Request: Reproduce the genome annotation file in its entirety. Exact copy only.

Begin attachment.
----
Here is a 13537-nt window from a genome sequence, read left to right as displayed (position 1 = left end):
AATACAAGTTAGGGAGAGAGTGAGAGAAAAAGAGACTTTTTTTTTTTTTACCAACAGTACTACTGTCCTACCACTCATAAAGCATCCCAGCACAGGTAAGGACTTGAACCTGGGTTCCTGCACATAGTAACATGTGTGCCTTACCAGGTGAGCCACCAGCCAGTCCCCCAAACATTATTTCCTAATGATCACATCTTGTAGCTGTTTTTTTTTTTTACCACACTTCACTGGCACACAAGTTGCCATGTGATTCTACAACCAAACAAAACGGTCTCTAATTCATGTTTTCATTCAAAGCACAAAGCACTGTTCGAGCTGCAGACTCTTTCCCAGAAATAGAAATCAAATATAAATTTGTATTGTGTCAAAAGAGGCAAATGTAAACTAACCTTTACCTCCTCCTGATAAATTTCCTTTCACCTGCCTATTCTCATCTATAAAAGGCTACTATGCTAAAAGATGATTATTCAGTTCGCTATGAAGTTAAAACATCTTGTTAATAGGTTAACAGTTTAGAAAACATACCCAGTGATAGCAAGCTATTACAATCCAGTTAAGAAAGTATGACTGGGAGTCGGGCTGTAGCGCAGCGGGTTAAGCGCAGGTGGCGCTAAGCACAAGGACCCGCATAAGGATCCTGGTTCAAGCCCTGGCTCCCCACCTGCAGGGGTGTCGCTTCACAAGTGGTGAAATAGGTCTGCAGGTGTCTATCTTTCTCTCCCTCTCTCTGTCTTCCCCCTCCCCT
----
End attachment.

Here is a 13537-nt window from a genome sequence, read left to right as displayed (position 1 = left end):
AATACAAGTTAGGGAGAGAGTGAGAGAAAAAGAGACTTTTTTTTTTTTTACCAACAGTACTACTGTCCTACCACTCATAAAGCATCCCAGCACAGGTAAGGACTTGAACCTGGGTTCCTGCACATAGTAACATGTGTGCCTTACCAGGTGAGCCACCAGCCAGTCCCCCAAACATTATTTCCTAATGATCACATCTTGTAGCTGTTTTTTTTTTTTACCACACTTCACTGGCACACAAGTTGCCATGTGATTCTACAACCAAACAAAACGGTCTCTAATTCATGTTTTCATTCAAAGCACAAAGCACTGTTCGAGCTGCAGACTCTTTCCCAGAAATAGAAATCAAATATAAATTTGTATTGTGTCAAAAGAGGCAAATGTAAACTAACCTTTACCTCCTCCTGATAAATTTCCTTTCACCTGCCTATTCTCATCTATAAAAGGCTACTATGCTAAAAGATGATTATTCAGTTCGCTATGAAGTTAAAACATCTTGTTAATAGGTTAACAGTTTAGAAAACATACCCAGTGATAGCAAGCTATTACAATCCAGTTAAGAAAGTATGACTGGGAGTCGGGCTGTAGCGCAGCGGGTTAAGCGCAGGTGGCGCTAAGCACAAGGACCCGCATAAGGATCCTGGTTCAAGCCCTGGCTCCCCACCTGCAGGGGTGTCGCTTCACAAGTGGTGAAATAGGTCTGCAGGTGTCTATCTTTCTCTCCCTCTCTCTGTCTTCCCCCTCCCCT